Oh, Ye of Little Faith…In the Power of the Suburban Woman

A few months before November’s election, the current and more importantly OUTGOING president, seemed to think the vote of the American suburban woman was easily in his tiny, tiny hands. I think it’s safe to say the image of the American suburban woman blissfully ensconced in his muddled brain was that of June Cleaver or Donna Reed. You know, right back there in the good old days of America when white people ruled supreme, segregation was A-OK! and women did what their men told them to do… in pearls. Kids also roamed around outside unsupervised from dawn till dusk and no one had to worry, but we’ll get to that another time.

Except for Dear Leader, the times have a-changed—and since the country’s greatest stable genius doesn’t believe in reading, he likely missed the memos over the last 60+ years. Women are not unequivocally in the hands of anyone—especially these suburban ladies that do indeed, determine elections.

The suburban woman of 2020 and now 2021, is educated (in more ways than just a university degree, but we do have a lot of those), she works inside and outside of the home often juggling side-hustles to her main gigs, she is married, single, straight, and gay. She is young, old, and in-between. She has biological children, children born of surrogates, and children born in her heart through adoption. This woman approaches faith on her own terms or doesn’t. She is a friend, a daughter, a sister, a wife, even a hermit. She is no June Cleaver for she comes in all shapes, sizes and COLORS. And she has a voice she isn’t afraid to use.

I was among many suburban women these past several months who found ways to get involved in Anti-Trump activism during a pandemic. That’s right: I wrote postcards! I started with 100 cards, hand-written no less, to swing voters in Wisconsin. When it became apparent Wisconsin had flipped blue, I had to wonder if my cards had anything to do with it. Ha Ha! Maybe they helped just a couple souls find their way to the polls to vote in favor of someone who cared that they had good schools and access to clean water (among so many other issues). Maybe they wondered who this strange woman with a weird name was and decided to humor her.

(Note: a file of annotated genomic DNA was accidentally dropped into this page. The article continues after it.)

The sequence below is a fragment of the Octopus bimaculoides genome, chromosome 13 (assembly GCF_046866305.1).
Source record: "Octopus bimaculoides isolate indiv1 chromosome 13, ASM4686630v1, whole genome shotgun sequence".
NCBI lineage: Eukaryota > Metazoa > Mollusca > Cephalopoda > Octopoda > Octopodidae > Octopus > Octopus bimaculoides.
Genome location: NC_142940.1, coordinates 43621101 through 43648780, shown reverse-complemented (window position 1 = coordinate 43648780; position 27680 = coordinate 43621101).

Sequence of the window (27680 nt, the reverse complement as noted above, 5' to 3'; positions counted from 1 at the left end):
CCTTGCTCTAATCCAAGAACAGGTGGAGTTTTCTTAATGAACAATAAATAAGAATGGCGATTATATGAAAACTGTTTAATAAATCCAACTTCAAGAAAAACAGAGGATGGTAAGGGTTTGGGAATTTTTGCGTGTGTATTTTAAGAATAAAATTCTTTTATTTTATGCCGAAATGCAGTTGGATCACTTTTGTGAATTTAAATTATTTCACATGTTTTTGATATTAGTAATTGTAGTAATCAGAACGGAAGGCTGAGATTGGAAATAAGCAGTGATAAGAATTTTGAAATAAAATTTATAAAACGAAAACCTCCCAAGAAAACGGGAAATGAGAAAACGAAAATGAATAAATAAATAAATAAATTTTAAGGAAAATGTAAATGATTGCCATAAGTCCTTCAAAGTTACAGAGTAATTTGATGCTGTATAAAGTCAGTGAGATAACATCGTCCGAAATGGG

But when Georgia called run-off elections for this month, I was at it again. One hundred cards went to voters in the Peach State signed by some woman named Wilo asking them to help Jon Ossoff and Rev. Warnock do better for Georgia than what they had. And as of this writing, there are two blue senators heading to Washington. Did we do that? (Steve Urkel voice, please).

Let’s be honest about Georgia for a minute. There is one name that will go down in history as synonymous with the greatness that occurs when people of color and their allies show up and show out. Stacey Abrams. Take a moment, please. This woman. Oh, my goodness, THIS WOMAN.

This woman and millions of women inspired by her, have embraced activism in earnest in these past four years since Donald Trump backed his considerable caboose into the Oval Office. We’ve stormed the gates of Michaels (hard no to Hobby Lobby, thank you) in hot pursuit of poster boards and giant sharpies for our multiple protest signs. We’ve written the post cards, got involved in text and call-banking, wrote and called elected officials. And talked to our children (no small emphasis can be placed on that). You see, we’ve gone above and beyond kvetching on social media, folks.

And somewhere along the line others have listened, thought hard, and made some different choices than before. We’ve finally spoken out to our racist and sexist relatives, refusing to just smile politely to keep the peace. Voices that were previously silent, have been unleashed.

And some red states went blue with a Jamaican/Indian American WOMAN as vice-president.

There is obviously so much more work to be done, but it’s clear that big things happen when we women dig in and get involved. And on that note: To the Black queens who brought Biden to victory. THANK YOU!

So, for those still hell bent on returning America to its “golden days” of the 1950s, please go watch your reruns of Leave it to Beaver. Because that’s as close as you are ever going to get to that again.

Especially as long as we suburban women keep doing what we’re doing.

*Photo by Christina @ wocintechchat.com on Unsplash

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